In this age of high tech business building, many have lost track of the art of sponsoring.
Recently, I was reminded again that no matter how “High Tech” we all get, that some people just start their new people off wrong.
Real people are reaching out to people hoping someone will listen to them and help them.
Our industry is based on relationships. Human relationships.
People join an organization or company or team because of a connection with the person that approached them.
People stay in a company because of a connection they have with a person.
Sponsoring is building relationships with people.
Recruiting is selling people.
I had heard a number of years ago that the difference between motivation and manipulation is simply - intent.
Manipulation is for your benefit and motivation is for others’ benefit.
The same can hold true for the difference between sponsoring and recruiting - intent.
Recruiting tends to be for the benefit of the recruiter.
Sponsoring tends to be for the benefit of the person getting in.
Proper relationships are started during the first few phases of the sponsoring process.
It’s easy to use sales closes, pitches and scripts to get someone in your business. The problem is that when you close someone before they are ready to do anything, they rarely do anything long term. They were “sold” on the business and once they realize it, they end up doing very little.
Not a good way to build a relationship with someone.
They get in and they get out. They get in and they get out.
Look at the people you are personally bringing into your business. Are they coming in and going right back out? If so, you have fallen into the bad habit of “recruiting” people.
It is not that much harder to listen to people and respond to their needs, wants and desires.
Sometimes it takes an extra step or two. Or it takes some extra conversations. Or you have to give more information.
Maybe you have call them and just say hi. Maybe you don't take the "expert" position - you take a friend approach. Maybe you wait. Maybe you reach out to them before they ask for help.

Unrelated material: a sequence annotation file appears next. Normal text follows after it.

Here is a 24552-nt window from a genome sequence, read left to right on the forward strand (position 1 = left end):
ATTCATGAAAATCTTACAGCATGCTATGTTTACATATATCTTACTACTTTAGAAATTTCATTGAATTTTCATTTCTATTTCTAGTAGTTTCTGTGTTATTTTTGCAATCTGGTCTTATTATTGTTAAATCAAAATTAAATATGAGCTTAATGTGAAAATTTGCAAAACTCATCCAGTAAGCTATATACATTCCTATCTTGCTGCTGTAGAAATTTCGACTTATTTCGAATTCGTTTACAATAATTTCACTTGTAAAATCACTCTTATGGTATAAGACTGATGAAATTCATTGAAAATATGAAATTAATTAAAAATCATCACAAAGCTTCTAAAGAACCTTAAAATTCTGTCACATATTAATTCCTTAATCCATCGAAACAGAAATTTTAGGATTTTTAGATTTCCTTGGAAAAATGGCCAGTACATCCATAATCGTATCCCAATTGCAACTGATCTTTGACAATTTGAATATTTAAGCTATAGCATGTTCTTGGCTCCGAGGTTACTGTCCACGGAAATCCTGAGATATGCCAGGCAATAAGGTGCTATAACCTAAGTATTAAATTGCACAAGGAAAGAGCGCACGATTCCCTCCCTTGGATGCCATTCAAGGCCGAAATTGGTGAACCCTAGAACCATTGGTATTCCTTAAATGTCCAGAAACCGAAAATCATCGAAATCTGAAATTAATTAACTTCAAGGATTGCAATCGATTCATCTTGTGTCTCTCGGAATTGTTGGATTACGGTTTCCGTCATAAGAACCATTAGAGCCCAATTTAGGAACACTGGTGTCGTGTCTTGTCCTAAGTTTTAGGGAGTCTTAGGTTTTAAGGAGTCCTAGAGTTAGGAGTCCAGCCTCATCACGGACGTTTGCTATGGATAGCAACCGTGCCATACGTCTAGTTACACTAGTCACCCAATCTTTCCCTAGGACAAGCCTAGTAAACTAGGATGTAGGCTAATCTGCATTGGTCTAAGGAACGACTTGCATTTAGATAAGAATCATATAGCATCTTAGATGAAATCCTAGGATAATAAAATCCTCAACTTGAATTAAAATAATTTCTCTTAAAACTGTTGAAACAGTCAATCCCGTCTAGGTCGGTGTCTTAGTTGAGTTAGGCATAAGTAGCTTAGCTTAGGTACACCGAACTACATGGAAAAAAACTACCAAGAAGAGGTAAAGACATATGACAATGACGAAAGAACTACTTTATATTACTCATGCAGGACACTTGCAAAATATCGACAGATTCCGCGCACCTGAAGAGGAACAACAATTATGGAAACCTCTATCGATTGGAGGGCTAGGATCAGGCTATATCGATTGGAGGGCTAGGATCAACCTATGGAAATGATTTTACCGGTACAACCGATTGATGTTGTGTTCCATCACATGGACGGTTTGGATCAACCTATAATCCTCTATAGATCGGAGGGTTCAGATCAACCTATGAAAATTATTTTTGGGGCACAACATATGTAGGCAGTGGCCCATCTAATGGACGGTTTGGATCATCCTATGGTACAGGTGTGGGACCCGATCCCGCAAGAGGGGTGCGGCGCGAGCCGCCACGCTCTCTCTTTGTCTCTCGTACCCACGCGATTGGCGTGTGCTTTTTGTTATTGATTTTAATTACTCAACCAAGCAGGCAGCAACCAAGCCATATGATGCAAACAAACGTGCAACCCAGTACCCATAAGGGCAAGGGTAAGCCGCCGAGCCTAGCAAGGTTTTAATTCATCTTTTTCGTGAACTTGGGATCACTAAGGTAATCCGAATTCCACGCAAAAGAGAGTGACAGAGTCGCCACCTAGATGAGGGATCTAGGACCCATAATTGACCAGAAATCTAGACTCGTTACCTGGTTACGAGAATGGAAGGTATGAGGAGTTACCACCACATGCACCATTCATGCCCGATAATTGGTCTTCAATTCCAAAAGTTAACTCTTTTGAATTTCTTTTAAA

Once they see that you have the solution to their problem they want YOU and your business and your help. They join not because they were sold but because they want a solution to their problem and they see that you have that solution.
One of the biggest challenges I have overcome is to make sure I am sponsoring people and not just recruiting them. I have the skills to close almost anyone into my business.
Getting people to sign up is not a problem.
But I choose not to “close” someone.
I want them to make a quality decision that my team and I are the best solution for them. To do that, often I have to back off of a closing technique and just listen to what my prospect is saying.
The next time you talk to a prospect – listen. Ask questions and just listen. When you listen you’ll hear how you can sponsor them. They will tell you why they need you.
As a leader, you have to discern whether they really are ready to join or not. You decide if it is really the right fit for them.
By listening, you’ll move quickly from the recruiting phase to the sponsoring phase.
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About Dave Lovett
Dave Lovett is one of the top international leaders in his company. He helps people learn both online and offline marketing. As a master communicator, he knows the significance of building strong relationships.
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